The man from Moben Kitchens insisted that Mrs Rowe's husband should be present before he would countenance a complicated exposition on the merits of his firm's cabinets, gas hobs and the like.
Mrs Rowe, 70, told the salesman over the telephone that her husband's presence would not be required because she was making the decision about the kitchen.
'He insisted that my husband should be there because it would mean two and a half hours of his time and involve detailed calculations. I was somewhat taken aback by that, but I said I was a professional person and quite capable of dealing with these matters.
'He then inquired whether I would be asking my husband's advice on the kitchen and I began to get slightly irate. He ended the conversation by saying that if my husband was not present he wouldn't be able to come.'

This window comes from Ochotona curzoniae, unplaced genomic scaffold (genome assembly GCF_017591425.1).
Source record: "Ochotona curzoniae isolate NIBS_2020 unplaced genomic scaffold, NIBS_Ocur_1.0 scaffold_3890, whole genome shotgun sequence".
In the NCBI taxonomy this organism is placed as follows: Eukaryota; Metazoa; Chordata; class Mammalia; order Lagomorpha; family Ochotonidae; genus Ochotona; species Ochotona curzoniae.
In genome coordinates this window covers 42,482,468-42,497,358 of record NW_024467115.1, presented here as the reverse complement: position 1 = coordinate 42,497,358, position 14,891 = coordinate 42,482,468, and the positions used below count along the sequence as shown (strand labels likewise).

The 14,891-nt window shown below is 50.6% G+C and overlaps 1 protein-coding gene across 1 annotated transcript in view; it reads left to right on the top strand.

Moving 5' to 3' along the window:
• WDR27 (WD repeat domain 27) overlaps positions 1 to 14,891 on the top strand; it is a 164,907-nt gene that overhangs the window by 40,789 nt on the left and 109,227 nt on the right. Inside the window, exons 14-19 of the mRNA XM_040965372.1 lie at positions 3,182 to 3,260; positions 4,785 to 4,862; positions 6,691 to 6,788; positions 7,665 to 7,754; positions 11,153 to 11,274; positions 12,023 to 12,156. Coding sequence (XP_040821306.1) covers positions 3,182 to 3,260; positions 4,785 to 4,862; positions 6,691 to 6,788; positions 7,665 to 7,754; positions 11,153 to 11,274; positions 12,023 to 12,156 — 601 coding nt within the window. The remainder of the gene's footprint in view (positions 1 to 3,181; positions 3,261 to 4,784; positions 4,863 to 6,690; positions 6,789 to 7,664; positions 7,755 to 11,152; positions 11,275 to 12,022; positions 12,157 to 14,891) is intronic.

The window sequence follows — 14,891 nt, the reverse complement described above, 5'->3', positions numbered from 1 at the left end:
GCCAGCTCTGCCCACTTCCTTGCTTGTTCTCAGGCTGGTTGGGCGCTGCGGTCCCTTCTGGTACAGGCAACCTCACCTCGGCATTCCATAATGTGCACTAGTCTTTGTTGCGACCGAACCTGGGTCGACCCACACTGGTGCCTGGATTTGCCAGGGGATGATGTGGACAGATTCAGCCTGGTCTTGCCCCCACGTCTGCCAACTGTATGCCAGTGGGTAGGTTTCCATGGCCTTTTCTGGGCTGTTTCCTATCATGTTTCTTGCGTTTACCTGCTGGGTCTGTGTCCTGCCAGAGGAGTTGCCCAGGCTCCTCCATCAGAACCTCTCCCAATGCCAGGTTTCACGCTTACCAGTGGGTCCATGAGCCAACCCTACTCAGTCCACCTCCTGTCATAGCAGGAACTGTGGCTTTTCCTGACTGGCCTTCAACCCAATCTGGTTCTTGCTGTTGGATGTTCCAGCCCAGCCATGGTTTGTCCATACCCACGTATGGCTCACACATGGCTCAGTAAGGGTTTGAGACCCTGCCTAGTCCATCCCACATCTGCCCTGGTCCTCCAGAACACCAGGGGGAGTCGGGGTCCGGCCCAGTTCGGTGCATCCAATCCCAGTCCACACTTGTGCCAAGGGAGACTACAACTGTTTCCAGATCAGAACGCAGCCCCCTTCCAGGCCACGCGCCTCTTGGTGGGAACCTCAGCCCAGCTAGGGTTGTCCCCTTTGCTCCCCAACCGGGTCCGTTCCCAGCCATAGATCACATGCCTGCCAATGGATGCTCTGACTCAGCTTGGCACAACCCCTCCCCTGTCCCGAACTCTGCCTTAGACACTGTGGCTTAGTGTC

In fact Mrs Rowe is a widow. 'I didn't have to tell him my husband was dead . . . I didn't have to tell him whether I lived with somebody or what I had for breakfast. It was nothing to do with him.'
Mrs Rowe wrote to Lady Thatcher, her local MP in Finchley, north London, who suggested she take her complaint to the Equal Opportunites Commission. Commission lawyers invoked the Sex Discrimination Act and Moben this week offered her an apology and pounds 750 in an out-of-court settlement, which the commission believes is the first of its kind.
Moben has issued a circular to staff reminding them of their responsibiltiies under the law.Reuse content